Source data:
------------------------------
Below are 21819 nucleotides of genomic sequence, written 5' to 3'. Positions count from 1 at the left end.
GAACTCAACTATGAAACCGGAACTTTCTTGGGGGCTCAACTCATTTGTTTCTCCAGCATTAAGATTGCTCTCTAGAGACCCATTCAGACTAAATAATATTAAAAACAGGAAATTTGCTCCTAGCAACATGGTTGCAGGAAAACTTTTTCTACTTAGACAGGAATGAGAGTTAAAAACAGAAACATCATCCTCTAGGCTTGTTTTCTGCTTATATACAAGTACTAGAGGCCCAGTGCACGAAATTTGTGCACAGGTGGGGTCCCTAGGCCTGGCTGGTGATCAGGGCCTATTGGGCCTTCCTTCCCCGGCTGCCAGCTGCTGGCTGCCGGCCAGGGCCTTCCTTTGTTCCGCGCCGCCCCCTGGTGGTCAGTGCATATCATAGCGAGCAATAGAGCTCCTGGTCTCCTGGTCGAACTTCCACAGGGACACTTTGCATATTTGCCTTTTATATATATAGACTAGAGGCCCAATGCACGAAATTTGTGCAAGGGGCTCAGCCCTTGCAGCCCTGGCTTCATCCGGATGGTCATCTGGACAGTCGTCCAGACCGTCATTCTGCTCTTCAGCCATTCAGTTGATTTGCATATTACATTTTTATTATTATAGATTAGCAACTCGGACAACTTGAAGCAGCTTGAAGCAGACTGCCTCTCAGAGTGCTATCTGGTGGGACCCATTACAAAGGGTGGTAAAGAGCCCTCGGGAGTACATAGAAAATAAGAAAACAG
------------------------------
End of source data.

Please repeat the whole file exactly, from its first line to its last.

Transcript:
Below are 21819 nucleotides of genomic sequence, written 5' to 3'. Positions count from 1 at the left end.
GAACTCAACTATGAAACCGGAACTTTCTTGGGGGCTCAACTCATTTGTTTCTCCAGCATTAAGATTGCTCTCTAGAGACCCATTCAGACTAAATAATATTAAAAACAGGAAATTTGCTCCTAGCAACATGGTTGCAGGAAAACTTTTTCTACTTAGACAGGAATGAGAGTTAAAAACAGAAACATCATCCTCTAGGCTTGTTTTCTGCTTATATACAAGTACTAGAGGCCCAGTGCACGAAATTTGTGCACAGGTGGGGTCCCTAGGCCTGGCTGGTGATCAGGGCCTATTGGGCCTTCCTTCCCCGGCTGCCAGCTGCTGGCTGCCGGCCAGGGCCTTCCTTTGTTCCGCGCCGCCCCCTGGTGGTCAGTGCATATCATAGCGAGCAATAGAGCTCCTGGTCTCCTGGTCGAACTTCCACAGGGACACTTTGCATATTTGCCTTTTATATATATAGACTAGAGGCCCAATGCACGAAATTTGTGCAAGGGGCTCAGCCCTTGCAGCCCTGGCTTCATCCGGATGGTCATCTGGACAGTCGTCCAGACCGTCATTCTGCTCTTCAGCCATTCAGTTGATTTGCATATTACATTTTTATTATTATAGATTAGCAACTCGGACAACTTGAAGCAGCTTGAAGCAGACTGCCTCTCAGAGTGCTATCTGGTGGGACCCATTACAAAGGGTGGTAAAGAGCCCTCGGGAGTACATAGAAAATAAGAAAACAG